SubPrime Mortgage Primer


Read this document on Scribd: CDO Powerpoint SubPrime Primer

Are you confused about the financial crisis in the USA that threatens to cause a global recession? So was I until I saw this humorous, but spot on presentation of how it all works. It’s like a weak computer program. As long as a certain set of assumptions hold true, you don’t have to worry about processing certain errors. Once conditions change, you let the machinery run and all of a sudden things come out what they come out, and it’s not what you like. The false assumption was that real estate prices would continue to go up. While in general that is true, as Roy Rogers said, “They aint making any more of it”, and the same applies to petroleum, economic conditions can cause local drops in prices which are significant enough to cause repercussions.

The unfortunate end result is that the rich assholes still have their money in Cayman Islands accounts and it is us poor taxpayers, already flattened by the burden of the ridiculous war in Iraq, that will ultimately shoulder the brunt of this one too.

16 comments to SubPrime Mortgage Primer

  • Kirk

    I think the sequence of events in the wrong order.

    First, in about 1997, some junior analyst invented CDS (credit default swaps). This enabled investment. banks to insure each other to further leverage their collateral. They figured that putting mortgages under this program was pretty safe if the mortgages were solid. Mortgage debts were packaged with other classes of investments to improve the risk picture. This was called derivatives. Derivatives became gradually more popular, then eventually wildly popular.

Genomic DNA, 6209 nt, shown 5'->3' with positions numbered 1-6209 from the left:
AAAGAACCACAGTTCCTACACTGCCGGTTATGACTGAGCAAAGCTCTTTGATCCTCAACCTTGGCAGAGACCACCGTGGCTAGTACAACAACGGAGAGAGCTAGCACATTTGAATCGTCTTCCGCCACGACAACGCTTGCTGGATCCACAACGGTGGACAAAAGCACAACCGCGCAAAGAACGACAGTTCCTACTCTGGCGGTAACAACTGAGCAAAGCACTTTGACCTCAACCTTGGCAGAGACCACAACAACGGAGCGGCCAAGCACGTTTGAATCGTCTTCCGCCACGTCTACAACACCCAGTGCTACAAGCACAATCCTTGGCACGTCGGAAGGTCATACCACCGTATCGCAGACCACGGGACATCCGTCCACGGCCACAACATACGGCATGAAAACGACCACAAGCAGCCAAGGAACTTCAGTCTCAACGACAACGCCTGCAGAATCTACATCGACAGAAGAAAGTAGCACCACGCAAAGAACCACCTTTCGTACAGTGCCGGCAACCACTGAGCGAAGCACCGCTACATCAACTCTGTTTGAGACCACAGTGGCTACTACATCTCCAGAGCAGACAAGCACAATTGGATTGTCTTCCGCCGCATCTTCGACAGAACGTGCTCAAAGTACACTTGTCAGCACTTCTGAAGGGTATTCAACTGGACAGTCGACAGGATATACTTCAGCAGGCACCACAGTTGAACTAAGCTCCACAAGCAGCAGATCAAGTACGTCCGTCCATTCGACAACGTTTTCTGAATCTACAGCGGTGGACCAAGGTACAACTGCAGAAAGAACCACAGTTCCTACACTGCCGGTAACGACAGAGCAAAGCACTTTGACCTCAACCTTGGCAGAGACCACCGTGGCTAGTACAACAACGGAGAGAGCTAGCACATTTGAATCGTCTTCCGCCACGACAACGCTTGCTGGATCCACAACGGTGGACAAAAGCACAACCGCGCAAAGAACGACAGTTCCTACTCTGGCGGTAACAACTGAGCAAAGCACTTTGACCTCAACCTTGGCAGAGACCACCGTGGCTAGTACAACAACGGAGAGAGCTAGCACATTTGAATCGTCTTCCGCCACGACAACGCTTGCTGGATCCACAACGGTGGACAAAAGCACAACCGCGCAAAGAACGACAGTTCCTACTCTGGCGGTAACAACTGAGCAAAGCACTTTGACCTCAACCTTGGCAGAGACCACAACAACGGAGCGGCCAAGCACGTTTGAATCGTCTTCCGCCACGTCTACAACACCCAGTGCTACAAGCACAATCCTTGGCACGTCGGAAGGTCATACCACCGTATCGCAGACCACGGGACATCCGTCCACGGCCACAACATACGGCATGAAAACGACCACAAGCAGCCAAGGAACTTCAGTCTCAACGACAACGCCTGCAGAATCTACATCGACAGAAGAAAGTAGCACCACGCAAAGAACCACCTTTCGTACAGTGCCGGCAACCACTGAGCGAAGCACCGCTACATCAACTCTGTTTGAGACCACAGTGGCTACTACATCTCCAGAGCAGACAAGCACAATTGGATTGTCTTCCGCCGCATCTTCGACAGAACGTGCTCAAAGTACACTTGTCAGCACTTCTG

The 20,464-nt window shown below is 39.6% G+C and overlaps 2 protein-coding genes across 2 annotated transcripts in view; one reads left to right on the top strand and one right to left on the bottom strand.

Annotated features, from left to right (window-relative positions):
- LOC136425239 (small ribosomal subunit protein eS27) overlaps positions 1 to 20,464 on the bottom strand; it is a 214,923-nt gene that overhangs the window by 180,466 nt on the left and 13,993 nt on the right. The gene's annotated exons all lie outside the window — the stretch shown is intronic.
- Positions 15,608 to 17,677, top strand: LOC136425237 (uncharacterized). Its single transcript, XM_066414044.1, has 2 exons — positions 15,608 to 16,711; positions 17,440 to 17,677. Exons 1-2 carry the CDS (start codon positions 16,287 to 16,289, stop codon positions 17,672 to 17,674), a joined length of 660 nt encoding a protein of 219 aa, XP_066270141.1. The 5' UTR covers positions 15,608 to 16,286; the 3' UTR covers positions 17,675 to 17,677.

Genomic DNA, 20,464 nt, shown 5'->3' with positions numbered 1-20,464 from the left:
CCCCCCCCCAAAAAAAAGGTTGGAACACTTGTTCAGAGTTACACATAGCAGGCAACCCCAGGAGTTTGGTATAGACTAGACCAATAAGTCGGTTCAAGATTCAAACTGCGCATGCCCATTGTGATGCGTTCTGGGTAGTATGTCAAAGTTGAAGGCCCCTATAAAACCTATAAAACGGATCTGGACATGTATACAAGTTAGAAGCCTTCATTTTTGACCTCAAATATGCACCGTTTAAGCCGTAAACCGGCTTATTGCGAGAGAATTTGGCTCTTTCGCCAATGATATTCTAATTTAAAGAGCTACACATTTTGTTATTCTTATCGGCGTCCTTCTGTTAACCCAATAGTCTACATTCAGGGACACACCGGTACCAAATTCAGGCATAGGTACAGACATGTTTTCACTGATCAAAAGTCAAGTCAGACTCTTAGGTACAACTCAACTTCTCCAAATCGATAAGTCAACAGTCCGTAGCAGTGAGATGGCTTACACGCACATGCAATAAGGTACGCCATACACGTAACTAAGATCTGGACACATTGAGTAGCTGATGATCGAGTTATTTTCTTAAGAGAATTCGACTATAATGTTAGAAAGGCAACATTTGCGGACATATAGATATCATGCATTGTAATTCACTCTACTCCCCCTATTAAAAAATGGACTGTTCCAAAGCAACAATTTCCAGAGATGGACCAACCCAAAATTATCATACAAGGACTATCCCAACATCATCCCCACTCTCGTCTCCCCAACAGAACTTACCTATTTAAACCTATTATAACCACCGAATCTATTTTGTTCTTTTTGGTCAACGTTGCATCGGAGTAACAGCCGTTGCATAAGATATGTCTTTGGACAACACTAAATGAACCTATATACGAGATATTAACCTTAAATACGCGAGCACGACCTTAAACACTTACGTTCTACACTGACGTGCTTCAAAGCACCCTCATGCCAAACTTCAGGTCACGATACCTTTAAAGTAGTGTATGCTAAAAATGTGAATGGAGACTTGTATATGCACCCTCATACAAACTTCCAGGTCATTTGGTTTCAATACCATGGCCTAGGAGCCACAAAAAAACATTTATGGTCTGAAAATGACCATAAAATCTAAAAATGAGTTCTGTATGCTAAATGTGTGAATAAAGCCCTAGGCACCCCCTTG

But this created a place to stuff mortgage debt. The mortgage companies suddenly had a place to sell mortgages so they created lots of mortgages with bad risk customers and gave them adjustable rate mortgages that they would soon not be able to pay. Mortgage companies would quickly write mortgages then sell them to repackagers to avoid risk and make mega bucks before the mortgages became bad.

    The ARMs started to rise all at once, causing the bad risk customers to default. The defaults triggered an unexpected pressure on the CDS insurers. The CDS insurers could not pay. The derivatives market unravelled.

  • admin

    well the order may not be perfect but the gist of this is that the stinky mortgages got passed up the food chain that can hopefully absorb the bad ones in the traunches as long as not too many go bad and values keep going up, and meanwhile everybody makes money.

  • The subprime mortgage crisis is an ongoing financial crisis characterized by contracted liquidity in global credit markets and banking systems triggered by the failure of mortgage companies, investment firms and government sponsored enterprises which had invested heavily in subprime mortgages. Sometimes it feels heavily influenced and manipulated.

  • I use to work at a mortgage company and I never got why they would want to sell the mortgage note to begin with. I know that the originating company could sell the note for a quick profit and be rid of all responsibilities for the house in case of foreclosure. To see how much money a company could make just by collecting the interest over 30 years blows my mind. I wish I could start my own bank just collecting mortgage notes for people with “A” credit and sit on them.

  • admin